The tape copy commands include all of the options used with tape files, such as label type, record and block length, and so on. I won't go into that here, since I must figure out each parameter every time I use these types of copies. Bear in mind that if your object is to make backups of files, it is simpler to use the SAVLIB (Save Library) or SAVOBJ (Save Object) commands.
The CPYSPLF (Copy Spooled File) command is similar to the S/36 version. You can copy to a data base file, which you would then presumably manipulate in some program.
Finally, there is CPYSRCF (Copy Source File), which takes the place of the S/36 LIBRLIBR (at least as far as copying source is concerned). This command includes the FROMMBR/TOMBR options described above, so it can be used when you need to manipulate more than one source member. To copy compiled programs, you use the CRTDUPOBJ, (Create Duplicate Object) command.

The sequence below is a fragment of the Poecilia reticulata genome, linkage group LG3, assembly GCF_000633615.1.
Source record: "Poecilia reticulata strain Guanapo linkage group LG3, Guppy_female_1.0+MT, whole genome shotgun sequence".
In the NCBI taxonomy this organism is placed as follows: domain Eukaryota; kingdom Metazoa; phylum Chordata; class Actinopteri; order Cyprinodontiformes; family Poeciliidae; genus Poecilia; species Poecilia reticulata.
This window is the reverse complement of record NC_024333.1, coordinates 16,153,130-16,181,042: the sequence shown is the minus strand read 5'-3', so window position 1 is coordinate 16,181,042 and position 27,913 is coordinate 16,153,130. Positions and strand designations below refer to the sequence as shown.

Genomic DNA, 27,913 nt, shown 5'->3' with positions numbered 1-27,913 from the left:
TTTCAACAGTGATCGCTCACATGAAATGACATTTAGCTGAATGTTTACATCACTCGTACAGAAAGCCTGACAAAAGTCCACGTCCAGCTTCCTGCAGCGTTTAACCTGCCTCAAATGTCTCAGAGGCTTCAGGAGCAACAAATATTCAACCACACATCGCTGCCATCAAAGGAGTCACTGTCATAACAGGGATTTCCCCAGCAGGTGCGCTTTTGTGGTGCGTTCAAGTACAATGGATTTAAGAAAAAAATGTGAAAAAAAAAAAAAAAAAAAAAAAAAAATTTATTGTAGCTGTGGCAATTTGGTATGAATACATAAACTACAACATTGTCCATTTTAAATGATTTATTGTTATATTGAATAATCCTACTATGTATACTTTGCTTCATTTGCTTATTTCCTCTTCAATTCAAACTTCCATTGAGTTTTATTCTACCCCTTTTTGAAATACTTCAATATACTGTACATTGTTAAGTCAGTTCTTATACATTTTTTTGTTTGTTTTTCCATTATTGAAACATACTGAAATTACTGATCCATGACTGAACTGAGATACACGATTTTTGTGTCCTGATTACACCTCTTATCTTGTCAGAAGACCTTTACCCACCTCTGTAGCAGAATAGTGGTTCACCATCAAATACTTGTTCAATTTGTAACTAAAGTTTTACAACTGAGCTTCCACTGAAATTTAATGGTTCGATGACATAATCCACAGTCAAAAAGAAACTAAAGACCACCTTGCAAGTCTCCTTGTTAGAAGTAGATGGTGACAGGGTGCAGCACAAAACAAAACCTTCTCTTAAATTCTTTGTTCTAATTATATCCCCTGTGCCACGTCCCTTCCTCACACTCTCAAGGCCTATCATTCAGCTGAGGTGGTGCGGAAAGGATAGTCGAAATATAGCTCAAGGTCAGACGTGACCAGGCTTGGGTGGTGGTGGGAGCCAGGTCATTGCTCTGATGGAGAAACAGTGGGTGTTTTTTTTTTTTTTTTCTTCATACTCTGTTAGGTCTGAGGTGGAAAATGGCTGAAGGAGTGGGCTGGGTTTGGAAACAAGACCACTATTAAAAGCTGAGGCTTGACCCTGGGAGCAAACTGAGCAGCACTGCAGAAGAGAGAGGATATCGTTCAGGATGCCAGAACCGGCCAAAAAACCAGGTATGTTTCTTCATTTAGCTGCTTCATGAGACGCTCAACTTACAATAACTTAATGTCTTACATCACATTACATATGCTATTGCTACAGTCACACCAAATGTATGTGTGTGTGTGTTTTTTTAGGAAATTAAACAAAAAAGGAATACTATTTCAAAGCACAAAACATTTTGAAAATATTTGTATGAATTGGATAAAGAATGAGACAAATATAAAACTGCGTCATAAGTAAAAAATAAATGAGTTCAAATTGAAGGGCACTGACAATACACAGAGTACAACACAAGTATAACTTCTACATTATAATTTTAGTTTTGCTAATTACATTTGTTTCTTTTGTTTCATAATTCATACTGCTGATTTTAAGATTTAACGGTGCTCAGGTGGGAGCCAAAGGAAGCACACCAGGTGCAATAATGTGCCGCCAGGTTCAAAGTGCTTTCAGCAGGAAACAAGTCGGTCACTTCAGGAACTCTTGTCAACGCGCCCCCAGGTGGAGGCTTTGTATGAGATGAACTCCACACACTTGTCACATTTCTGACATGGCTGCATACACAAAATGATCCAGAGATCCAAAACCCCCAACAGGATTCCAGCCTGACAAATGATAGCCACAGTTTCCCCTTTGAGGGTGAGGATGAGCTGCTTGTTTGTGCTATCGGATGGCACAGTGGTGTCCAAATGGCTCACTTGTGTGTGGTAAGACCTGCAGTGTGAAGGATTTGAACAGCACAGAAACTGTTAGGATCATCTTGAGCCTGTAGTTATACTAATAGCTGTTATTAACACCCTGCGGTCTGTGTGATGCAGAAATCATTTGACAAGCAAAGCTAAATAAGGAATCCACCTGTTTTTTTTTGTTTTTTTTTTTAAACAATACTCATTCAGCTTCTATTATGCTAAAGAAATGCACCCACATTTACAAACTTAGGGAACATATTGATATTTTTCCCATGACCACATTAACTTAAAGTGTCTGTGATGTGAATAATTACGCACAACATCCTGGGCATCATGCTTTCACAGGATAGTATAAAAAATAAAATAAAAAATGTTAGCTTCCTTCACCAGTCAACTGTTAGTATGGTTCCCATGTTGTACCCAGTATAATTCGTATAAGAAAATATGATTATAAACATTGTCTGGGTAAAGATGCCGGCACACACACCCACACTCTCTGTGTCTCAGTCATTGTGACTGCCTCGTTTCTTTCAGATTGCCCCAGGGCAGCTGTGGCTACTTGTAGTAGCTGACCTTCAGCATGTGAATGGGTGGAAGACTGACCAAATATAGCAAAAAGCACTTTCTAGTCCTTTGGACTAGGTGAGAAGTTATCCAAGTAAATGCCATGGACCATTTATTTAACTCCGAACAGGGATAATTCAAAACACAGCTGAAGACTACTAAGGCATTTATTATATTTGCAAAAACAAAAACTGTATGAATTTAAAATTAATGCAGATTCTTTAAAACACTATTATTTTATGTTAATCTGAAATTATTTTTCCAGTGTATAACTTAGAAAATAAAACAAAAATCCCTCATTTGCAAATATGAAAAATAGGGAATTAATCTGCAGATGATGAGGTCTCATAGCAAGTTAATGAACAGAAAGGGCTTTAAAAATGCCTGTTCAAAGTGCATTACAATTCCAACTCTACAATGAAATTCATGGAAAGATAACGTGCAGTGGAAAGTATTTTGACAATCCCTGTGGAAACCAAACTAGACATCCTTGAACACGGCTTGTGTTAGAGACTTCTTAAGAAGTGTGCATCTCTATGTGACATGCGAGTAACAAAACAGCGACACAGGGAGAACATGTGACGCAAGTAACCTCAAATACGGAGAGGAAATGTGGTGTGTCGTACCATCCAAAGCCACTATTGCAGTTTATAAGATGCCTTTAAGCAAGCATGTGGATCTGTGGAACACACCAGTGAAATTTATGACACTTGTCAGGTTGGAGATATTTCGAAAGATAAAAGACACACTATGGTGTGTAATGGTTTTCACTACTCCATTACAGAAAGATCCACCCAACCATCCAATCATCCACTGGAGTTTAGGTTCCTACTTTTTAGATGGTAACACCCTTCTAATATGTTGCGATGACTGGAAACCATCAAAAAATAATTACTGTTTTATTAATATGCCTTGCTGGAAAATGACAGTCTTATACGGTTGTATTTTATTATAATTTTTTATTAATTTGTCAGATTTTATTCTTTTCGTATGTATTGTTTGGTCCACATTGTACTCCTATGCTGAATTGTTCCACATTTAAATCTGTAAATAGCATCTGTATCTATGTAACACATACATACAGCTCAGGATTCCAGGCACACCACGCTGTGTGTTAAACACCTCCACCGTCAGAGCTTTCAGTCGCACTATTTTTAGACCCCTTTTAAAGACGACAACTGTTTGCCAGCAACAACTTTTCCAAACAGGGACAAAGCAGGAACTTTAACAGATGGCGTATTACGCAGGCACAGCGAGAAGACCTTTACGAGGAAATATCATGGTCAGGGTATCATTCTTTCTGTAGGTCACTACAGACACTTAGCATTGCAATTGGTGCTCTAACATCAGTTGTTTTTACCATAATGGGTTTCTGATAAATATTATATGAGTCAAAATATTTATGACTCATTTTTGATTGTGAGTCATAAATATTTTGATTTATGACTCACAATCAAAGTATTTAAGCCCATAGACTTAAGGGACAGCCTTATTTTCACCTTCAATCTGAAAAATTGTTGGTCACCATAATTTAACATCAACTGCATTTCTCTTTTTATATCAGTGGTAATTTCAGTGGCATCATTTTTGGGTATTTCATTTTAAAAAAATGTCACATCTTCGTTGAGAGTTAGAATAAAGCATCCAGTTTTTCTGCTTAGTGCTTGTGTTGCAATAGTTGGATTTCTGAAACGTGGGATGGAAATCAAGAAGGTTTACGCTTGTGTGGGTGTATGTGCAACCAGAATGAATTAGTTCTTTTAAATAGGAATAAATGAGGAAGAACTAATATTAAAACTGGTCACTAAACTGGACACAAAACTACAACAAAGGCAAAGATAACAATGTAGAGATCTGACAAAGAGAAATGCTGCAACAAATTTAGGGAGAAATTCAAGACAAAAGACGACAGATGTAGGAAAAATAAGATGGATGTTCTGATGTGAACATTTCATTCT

By now, you have gotten the idea that CPYF and its variants cover quite a bit more than their S/36 equivalents. Copying data files is easier, since you can perform practically all of the S/36 equivalents with one command. The various library manipulations commands are also included: rather than FROMLIBR, TOLIBR, and LIBRLIBR, you have options of CPYF. CPYF can also be used in place of LISTDATA and LISTLIBR. So get out the CL Reference manual and read through the section on CPYF. There are several examples given for the command, and you should work through many examples on your own data.